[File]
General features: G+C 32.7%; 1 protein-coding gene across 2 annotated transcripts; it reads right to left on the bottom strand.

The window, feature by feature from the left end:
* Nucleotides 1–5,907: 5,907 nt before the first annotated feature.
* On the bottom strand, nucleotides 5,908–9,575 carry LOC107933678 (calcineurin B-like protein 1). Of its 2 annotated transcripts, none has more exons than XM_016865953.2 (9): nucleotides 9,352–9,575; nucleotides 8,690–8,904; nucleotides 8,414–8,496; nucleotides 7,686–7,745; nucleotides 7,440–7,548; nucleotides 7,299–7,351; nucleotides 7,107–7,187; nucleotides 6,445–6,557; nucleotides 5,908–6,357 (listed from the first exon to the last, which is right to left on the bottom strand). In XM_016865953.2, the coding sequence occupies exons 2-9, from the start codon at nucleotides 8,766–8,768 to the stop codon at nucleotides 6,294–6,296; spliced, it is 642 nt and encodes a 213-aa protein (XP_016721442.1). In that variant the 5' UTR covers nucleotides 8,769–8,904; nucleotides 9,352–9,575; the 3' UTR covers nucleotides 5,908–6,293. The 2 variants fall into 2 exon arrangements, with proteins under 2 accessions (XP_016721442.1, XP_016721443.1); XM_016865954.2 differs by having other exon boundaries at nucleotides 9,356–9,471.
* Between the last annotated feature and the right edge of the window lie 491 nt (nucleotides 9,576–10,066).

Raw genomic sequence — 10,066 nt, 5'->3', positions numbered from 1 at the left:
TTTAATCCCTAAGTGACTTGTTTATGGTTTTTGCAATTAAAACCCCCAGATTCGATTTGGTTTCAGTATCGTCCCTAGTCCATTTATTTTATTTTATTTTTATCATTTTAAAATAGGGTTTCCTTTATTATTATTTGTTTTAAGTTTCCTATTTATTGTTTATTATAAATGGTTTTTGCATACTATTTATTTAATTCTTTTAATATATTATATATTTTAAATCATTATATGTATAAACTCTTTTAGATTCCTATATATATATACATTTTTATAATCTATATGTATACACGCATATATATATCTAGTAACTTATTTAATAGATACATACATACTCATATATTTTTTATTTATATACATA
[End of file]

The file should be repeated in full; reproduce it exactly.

General features: G+C 32.7%; 1 protein-coding gene across 2 annotated transcripts; it reads right to left on the bottom strand.

The window, feature by feature from the left end:
* Nucleotides 1–5,907: 5,907 nt before the first annotated feature.
* On the bottom strand, nucleotides 5,908–9,575 carry LOC107933678 (calcineurin B-like protein 1). Of its 2 annotated transcripts, none has more exons than XM_016865953.2 (9): nucleotides 9,352–9,575; nucleotides 8,690–8,904; nucleotides 8,414–8,496; nucleotides 7,686–7,745; nucleotides 7,440–7,548; nucleotides 7,299–7,351; nucleotides 7,107–7,187; nucleotides 6,445–6,557; nucleotides 5,908–6,357 (listed from the first exon to the last, which is right to left on the bottom strand). In XM_016865953.2, the coding sequence occupies exons 2-9, from the start codon at nucleotides 8,766–8,768 to the stop codon at nucleotides 6,294–6,296; spliced, it is 642 nt and encodes a 213-aa protein (XP_016721442.1). In that variant the 5' UTR covers nucleotides 8,769–8,904; nucleotides 9,352–9,575; the 3' UTR covers nucleotides 5,908–6,293. The 2 variants fall into 2 exon arrangements, with proteins under 2 accessions (XP_016721442.1, XP_016721443.1); XM_016865954.2 differs by having other exon boundaries at nucleotides 9,356–9,471.
* Between the last annotated feature and the right edge of the window lie 491 nt (nucleotides 9,576–10,066).

Raw genomic sequence — 10,066 nt, 5'->3', positions numbered from 1 at the left:
TTTAATCCCTAAGTGACTTGTTTATGGTTTTTGCAATTAAAACCCCCAGATTCGATTTGGTTTCAGTATCGTCCCTAGTCCATTTATTTTATTTTATTTTTATCATTTTAAAATAGGGTTTCCTTTATTATTATTTGTTTTAAGTTTCCTATTTATTGTTTATTATAAATGGTTTTTGCATACTATTTATTTAATTCTTTTAATATATTATATATTTTAAATCATTATATGTATAAACTCTTTTAGATTCCTATATATATATACATTTTTATAATCTATATGTATACACGCATATATATATCTAGTAACTTATTTAATAGATACATACATACTCATATATTTTTTATTTATATACATA